C’MON TAKE ON ME
Released on March 1, 2013 (Nuclear Blast)
01. Cutting The Slack
02. C’mon Take On Me
03. One More Minute
04. Above The Law
05. Are You Gonna Cry Now?
06. Stranger Of Mine
07. Won’t Take The Blame PT.1
08. Won’t Take The Blame PT.2 (Sect Meeting)
09. Dead Man’s Shoes
10. Because Of You
11. Too Much Business
12. Long Time No See
Jocke Berg – vocals
Vic Zino – guitar
Martin Sandvik – bass
Magnus “Adde Moon” Andreasson – drums
Produced and recorded by Hardcore Superstar.
Mixed by Randy Staub.
The Swedish metal heavyweights Hardcore Superstar have released their ninth studio album C’mon Take On Me. This one turns out to be a much more polished sounding album than 2010’s Split Your Lip, however it does continue the band’s move away from their more Metallica-influenced thrash elements that became prominent on previous releases Dreamin’ In A Casket and Beg For It. This time around Hardcore Superstar have continued on towards their roots of catchy hard rock with a few twists.
The album opens with the short instrumental intro “Cutting The Slack” that sounds more like a soundtrack for a touring circus act than a metal band — I’m not sure what they were thinking when they included this. The album quickly recovers though with the title track that leads the listener through what you would expect from a Hardcore Superstar song — smashing drums and pounding bass from a rhythm section made up of Martin Sandvik and Magnus “Adde” Andreason. Vic Zino‘s versatile guitar work can easily transition from thrash to melodic hard rock, while Jocke Berg‘s vocals seem to become more crisp, clean and powerful with each album. His high pitched tenor shrieks are now completely unmistakable in the metal genre.
“One More Minute” was the first single and video released off C’mon Take On Me — it is unmistakably Hardcore Superstar but leads the listener, at times, to wonder if it may have been compiled from two or three different songs that were jumbled into one. By no means a weak song, the band just seemed to try to capture every songwriting element of what they have the capacity to do: there’s a chant at the beginning, followed by a solid guitar riff, then an acoustic piece with Berg‘s screaming vocals which break out into a melody and suddenly a melodic chorus. In the middle of the song we get one of Zino‘s obligatory solos but this is where we get a small thrash element. “One More Minute” is a bizarre and original composition but it works — and does so very well.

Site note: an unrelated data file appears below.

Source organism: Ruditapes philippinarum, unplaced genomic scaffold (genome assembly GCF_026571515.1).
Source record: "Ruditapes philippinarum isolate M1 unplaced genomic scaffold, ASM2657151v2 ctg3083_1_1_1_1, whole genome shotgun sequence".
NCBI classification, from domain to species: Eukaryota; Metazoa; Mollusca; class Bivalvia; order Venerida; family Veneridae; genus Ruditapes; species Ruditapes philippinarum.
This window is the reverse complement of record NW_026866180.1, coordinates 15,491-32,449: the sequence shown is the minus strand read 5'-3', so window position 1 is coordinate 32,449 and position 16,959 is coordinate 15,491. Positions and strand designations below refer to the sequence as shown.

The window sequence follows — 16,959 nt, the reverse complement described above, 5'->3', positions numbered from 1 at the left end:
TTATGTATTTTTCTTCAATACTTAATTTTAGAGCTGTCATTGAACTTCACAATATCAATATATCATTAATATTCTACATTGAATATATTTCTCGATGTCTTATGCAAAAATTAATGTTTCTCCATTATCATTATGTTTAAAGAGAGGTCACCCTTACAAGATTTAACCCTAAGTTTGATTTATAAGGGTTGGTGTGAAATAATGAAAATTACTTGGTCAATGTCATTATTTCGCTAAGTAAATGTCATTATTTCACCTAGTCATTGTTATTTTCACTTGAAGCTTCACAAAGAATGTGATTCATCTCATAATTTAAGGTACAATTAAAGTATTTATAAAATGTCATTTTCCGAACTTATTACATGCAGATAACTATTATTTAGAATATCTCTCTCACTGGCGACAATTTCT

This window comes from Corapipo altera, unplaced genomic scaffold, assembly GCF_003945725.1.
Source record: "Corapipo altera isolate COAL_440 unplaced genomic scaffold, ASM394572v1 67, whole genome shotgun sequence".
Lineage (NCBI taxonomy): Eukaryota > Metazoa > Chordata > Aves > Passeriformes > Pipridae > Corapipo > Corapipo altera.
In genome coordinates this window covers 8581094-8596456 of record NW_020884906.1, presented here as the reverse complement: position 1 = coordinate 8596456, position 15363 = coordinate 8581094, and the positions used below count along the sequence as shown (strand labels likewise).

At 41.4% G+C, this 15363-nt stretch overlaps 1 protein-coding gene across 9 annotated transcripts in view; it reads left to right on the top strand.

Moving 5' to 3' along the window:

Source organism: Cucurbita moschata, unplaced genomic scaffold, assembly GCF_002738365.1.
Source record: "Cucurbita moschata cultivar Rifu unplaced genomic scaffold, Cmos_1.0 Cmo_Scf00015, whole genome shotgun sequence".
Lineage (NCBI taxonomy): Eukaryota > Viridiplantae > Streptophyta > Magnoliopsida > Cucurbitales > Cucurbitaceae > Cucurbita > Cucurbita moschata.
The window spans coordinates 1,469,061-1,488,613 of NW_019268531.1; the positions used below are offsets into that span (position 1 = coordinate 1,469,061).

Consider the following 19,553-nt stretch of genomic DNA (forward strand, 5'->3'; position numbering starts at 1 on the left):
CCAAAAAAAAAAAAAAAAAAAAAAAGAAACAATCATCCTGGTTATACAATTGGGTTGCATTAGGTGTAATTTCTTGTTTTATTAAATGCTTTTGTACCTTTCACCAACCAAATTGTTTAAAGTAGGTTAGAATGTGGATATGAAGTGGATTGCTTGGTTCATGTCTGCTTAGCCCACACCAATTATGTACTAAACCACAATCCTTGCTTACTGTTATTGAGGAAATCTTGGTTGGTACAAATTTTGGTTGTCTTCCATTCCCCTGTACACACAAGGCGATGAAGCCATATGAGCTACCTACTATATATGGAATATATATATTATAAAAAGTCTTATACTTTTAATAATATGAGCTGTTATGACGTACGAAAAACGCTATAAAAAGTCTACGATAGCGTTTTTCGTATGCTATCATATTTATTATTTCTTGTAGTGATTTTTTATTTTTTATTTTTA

The following track takes the cake of any song on this album, and arguably any Hardcore Superstar composition on any of their past releases. “Above The Law” locks up a solid riff and among the strongest of choruses, verses and gang vocals I have ever heard from a hard rock song. In my opinion Hardcore Superstar have outdone themselves with this monster catchy track, and they were wise to release this one as their second single and video. “Are You Gonna Cry Now” serves some straight-up metal, perhaps a little more reminiscent of the Dreamin’ In A Casket and Beg For It albums. This is however where the band starts to lose their momentum on C’mon Take On Me. “Stranger Of Mine” drifts into ballad territory while “Won’t Take The Blame” parts 1 and 2 are not bad songs but do not capture the excitement of the previous tracks. The same goes for “Dead Man’s Shoes” and “Because Of You” which seem to experience a sudden attack of seriousness. Again, they are not bad songs but are mildly forgettable when compared with the earlier tracks or other Hardcore Superstar albums.
C’mon Take On Me does recover momentarily with “Too Much Business”, as the band sounds like they have dusted off an old composition abandoned from their early roots or classic rock influences. It almost sounds like an old ’70s BTO song but done with the grit and aggression that Hardcore Superstar can deliver. The recovery quickly fades as the last song, “Long Time No See”, is another ballad in an album that already contains enough slow elements.
All in all, I approve of C’mon Take On Me, but if you’re looking for a hard rock album from start to finish you won’t find it here. Not that a complete headbanging album is everyone’s cup of tea, but thankfully the strong songs on this album are good enough to overshadow the slower compositions.
Reviewed by Mark Hovarth for Sleaze Roxx, November 2013